An outbreak of coronavirus cases at a Maine wedding have been linked to more infections in other parts of the state, including inside a nursing home and county jail, health officials confirmed Tuesday.
Dr. Nirav Shah, director of the Maine Center for Disease Control and Prevention (Maine CDC), said during a press conference Tuesday that officials had identified a link between the August 7 wedding reception at the Big Moose Inn in Millinocket, the York County Jail in Alfred and the Maplecrest Rehabilitation Center in Madison.
A staff member at the jail had attended the wedding reception, later testing positive for coronavirus, Shah said. The jail, which is located approximately 230 miles from Millinocket, now has 18 total cases. Of those, nine are jail staff members, seven are inmates and two are other staffers employed by York County.
The rehab center, located about 140 miles from Millinocket, has reported that four residents and two staff members have tested positive so far, Shah said. Those numbers were factored in to the total case count from the wedding reception despite it being treated as a separate outbreak. The numbers stemming from the jail have not been included with the wedding’s case numbers because officials confirmed the epidemiological link just hours before Tuesday’s press conference, Shah said.
Shah likened the multiple outbreaks connected with the wedding to a tube of glitter.
“You open a tube of glitter in the basement, and then two weeks later you’re up in the attic and all you find is glitter there and you have no idea how it got there. And that’s what COVID-19 is like,” he said. “You open up some glitter in Millinocket, and the next thing you know you’re finding traces of it at a jail complex in York County. It’s just emblematic of how quickly and silently and efficiently it can spread.”
As of Tuesday, 60 coronavirus cases have been linked to the wedding reception, not including those discovered at the York County Jail. In a case breakdown provided during the press conference, Shah said that 22 of the 60 people had attended the event, 14 had close contact with an attendee and 24 were sickened from one of the secondary cases.
Two people have been hospitalized and one person, who did not attend the event, has died from the virus, Shah said. Of those 60 cases associated with the wedding, 83 percent of patients have shown symptoms.
Health officials are now primarily focused on limiting further circles of transmission that are emanating from the wedding, Shah said. He added that the Maine CDC is still looking into whether a citation will be issued to the couple who hosted the wedding, as the event remains under investigation to determine if they violated any of the governor’s executive orders.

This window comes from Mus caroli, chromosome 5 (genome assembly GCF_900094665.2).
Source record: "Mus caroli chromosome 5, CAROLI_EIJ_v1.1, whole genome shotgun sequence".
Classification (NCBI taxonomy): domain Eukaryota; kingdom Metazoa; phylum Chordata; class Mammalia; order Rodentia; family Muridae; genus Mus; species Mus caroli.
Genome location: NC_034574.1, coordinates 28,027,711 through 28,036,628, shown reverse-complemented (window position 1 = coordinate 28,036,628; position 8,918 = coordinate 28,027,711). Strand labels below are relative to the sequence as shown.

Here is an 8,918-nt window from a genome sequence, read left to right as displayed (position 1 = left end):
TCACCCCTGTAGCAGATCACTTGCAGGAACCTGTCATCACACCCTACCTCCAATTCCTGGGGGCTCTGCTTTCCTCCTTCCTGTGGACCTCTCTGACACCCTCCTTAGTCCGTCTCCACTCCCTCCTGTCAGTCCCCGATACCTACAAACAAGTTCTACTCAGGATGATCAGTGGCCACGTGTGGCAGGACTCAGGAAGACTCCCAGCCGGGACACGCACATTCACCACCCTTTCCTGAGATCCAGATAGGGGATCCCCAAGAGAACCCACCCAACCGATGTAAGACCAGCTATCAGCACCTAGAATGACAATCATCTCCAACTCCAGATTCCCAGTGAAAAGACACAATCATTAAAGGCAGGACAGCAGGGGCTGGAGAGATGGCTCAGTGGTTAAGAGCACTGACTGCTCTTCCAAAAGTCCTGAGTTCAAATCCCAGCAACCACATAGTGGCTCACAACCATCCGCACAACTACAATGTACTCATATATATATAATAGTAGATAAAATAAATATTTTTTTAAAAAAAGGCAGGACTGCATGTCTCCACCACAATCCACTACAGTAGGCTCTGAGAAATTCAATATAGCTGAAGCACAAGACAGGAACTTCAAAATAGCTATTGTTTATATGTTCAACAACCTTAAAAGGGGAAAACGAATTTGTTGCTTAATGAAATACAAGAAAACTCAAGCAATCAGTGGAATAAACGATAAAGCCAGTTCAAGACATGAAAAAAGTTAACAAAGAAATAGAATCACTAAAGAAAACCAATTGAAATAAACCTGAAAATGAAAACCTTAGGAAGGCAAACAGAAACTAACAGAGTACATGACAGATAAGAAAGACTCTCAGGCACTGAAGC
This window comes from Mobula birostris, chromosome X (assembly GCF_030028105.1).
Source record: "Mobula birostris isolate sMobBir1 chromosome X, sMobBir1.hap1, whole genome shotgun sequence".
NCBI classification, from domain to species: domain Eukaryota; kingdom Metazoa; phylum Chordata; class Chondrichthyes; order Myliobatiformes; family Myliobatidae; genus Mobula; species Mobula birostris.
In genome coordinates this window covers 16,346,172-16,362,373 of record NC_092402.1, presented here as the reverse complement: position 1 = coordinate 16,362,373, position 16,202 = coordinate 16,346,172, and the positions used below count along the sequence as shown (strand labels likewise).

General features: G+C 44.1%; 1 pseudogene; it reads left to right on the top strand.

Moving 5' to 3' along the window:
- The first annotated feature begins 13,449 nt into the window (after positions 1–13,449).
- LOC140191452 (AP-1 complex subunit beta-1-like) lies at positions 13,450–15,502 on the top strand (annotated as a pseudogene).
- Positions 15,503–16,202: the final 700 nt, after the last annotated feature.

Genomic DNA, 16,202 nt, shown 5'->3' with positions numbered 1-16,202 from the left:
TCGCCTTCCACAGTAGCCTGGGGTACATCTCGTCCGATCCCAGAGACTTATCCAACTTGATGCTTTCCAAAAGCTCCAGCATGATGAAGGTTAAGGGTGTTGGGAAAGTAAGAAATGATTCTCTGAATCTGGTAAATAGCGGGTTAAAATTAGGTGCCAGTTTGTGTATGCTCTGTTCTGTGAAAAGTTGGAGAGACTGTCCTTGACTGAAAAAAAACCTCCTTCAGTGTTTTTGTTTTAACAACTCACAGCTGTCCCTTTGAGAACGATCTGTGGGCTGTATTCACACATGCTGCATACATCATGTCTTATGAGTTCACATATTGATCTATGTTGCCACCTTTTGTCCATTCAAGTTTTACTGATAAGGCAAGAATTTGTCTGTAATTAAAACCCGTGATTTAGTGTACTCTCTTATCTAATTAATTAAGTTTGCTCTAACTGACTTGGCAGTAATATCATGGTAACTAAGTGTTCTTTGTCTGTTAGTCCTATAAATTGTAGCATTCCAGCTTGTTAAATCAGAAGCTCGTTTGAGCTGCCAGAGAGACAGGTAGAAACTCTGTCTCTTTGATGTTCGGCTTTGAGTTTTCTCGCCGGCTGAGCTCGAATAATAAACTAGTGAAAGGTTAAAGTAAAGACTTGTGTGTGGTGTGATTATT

Shah did reveal that many of those who attended the wedding reception at the Big Moose Inn did not wear face coverings, which are required in Maine.
“From case interviews done by our epidemiologists of individuals who attended the reception, we understand that mask wearing was not commonplace or widespread. That squares with what we’ve seen as an epidemiological matter, which is a significant number of cases that arose out of those events,” he said. “We’re not 100 percent sure as to the depth of the information that the Big Moose Inn provided attendees. We do know that there was signage, but whether there was more or whether it was particularized to individual guests, I’m not sure right now.”
The wedding took place August 7 at Tri Town Baptist Church in East Millinocket. After the ceremony, around 65 guests attended the wedding reception at the Big Moose Inn, located on Millinocket Lake, despite coronavirus guidelines in the state which limit indoor gatherings to 50 people.
The Maine CDC announced 10 days later it had opened an investigation into the outbreak, working to further trace and identify the spread. The state health agency said in a press release that cases had been identified in patients ranging from 4 to 98 years old.
“Social gatherings such as weddings and receptions pose an elevated risk for virus transmission,” according to the press release emailed to Newsweek. “The possibility of COVID-19 transmission increases as the number of attendees increases, even when some attendees are indoors and others are outdoors. This is because outdoor attendees may reasonably be expected to come indoors and interact with others, increasing the possibility of COVID-19 transmission.”
As of August 25, the state reported a total of 4,368 coronavirus cases and 131 deaths. Newsweek contacted the Maine CDC for further comment, but did not hear back in time for publication.
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